The effect of a dietary phase 2 protein inducer on inflammatory parameters in blood and liver of spontaneously hypertensive stroke prone rats
Facci, Marina Rita
Inflammatory diseases such as hypertension are associated with high levels of oxidative stress. Characteristic of oxidative stress is the inflammatory acute phase protein response. Oxidative stress and its accompanied inflammation can be reduced via phase 2 enzyme induction. Broccoli sprouts, a rich source of phase 2 enzyme inducers such as isothiocyanates, can be incorporated into the diet to increase phase 2 enzymes. The hypothesis of this study is that, the dietary intake of dried broccoli sprouts, by inducing liver phase 2 enzymes, will decrease oxidative stress and the acute phase response in the blood of spontaneously hypertensive stroke-prone rats. Spontaneously hypertensive stroke-prone rats (SHRsp) and Sprague Dawley (SD) rats were placed either on a control diet of modified AIN-93G or an experimental diet of modified AIN-93G supplemented with dried broccoli sprouts. The following parameters were examined: 1. Isothiocyanate absorption (an increased level of dithiocarbamates is reflective of ITC absorption), 2. Oxidative stress (a reduction in oxidative stress is evidenced by an increase in plasma protein thiols and blood glutathione (GSH)), 3. Acute phase proteins (a decreased APR is reflected by an increase in plasma albumin and a decrease in ceruloplasmin), 4. Activity of phase 2 enzymes (increased phase 2 enzyme induction results in higher activities of liver quinone reductase (QR), glutathione-S-transferase (GST) and glutathione reductase (GR)). My experimental results demonstrated that broccoli sprout feeding results in higher protein thiol levels in female SHRsp and higher blood GSH levels in males but no acute phase protein changes were observed in either male or female SHRsp. Broccoli sprout feeding caused higher QR and lower GST activities in female SHRsp but did not affect the activities of phase 2 enzymes in male SHRsp. The activities of GST and QR were higher in SD rats than in SHRsp. Levels of dithiocarbamates were higher in the broccoli fed group than in the control fed group. The results from this study do not present a clear pattern to support the hypothesis that dietary intake of broccoli sprouts by inducing phase 2 enzymes will decrease parameters of oxidative stress and the acute phase response. In conclusion, there is an interactive role played by animal gender and the induction of phase 2 enzymes by dried broccoli sprouts.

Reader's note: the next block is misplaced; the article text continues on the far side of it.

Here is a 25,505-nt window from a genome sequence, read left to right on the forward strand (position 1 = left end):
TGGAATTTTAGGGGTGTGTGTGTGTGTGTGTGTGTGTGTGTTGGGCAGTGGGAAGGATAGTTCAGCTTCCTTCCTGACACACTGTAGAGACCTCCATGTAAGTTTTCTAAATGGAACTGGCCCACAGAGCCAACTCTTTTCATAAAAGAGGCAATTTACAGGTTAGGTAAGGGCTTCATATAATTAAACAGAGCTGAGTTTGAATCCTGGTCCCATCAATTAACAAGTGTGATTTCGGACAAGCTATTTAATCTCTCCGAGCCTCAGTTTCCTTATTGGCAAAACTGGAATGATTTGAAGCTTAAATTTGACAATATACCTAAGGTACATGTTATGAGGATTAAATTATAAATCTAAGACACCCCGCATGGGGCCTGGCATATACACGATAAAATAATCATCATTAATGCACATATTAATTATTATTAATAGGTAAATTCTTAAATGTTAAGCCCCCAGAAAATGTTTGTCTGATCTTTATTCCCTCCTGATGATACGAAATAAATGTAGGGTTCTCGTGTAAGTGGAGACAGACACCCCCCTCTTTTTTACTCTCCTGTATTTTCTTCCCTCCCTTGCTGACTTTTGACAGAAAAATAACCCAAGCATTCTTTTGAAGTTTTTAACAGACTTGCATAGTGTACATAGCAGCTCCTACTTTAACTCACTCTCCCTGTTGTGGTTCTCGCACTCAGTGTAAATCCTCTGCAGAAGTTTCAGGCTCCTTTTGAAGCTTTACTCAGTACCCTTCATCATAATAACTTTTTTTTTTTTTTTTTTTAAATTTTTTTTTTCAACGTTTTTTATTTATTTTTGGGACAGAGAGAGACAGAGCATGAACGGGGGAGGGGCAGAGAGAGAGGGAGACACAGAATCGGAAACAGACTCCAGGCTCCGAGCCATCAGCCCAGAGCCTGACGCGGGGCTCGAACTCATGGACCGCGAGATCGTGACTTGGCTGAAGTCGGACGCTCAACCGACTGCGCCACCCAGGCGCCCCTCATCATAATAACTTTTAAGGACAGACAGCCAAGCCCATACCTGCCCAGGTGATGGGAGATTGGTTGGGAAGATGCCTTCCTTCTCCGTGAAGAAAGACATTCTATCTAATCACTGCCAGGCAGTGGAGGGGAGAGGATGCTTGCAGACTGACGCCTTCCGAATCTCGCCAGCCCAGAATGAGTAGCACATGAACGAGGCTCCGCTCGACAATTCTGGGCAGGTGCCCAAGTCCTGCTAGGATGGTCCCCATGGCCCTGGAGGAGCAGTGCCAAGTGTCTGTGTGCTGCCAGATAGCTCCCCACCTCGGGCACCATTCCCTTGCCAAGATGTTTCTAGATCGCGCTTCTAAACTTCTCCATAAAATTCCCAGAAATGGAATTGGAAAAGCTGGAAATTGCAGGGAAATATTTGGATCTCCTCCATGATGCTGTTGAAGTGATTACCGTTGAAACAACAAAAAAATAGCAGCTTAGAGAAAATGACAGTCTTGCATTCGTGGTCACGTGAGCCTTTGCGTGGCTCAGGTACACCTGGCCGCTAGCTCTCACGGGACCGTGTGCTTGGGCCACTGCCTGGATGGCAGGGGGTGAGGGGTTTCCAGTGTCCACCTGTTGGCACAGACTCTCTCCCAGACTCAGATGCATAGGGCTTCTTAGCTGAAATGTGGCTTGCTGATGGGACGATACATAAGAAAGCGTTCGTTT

DegreeMaster of Science (M.Sc.)
DepartmentAnatomy and Cell Biology
ProgramAnatomy and Cell Biology
SupervisorJuurlink, Bernhard H. J.
Copyright DateJuly 2004
acute phase proteins
phase 2 enzymes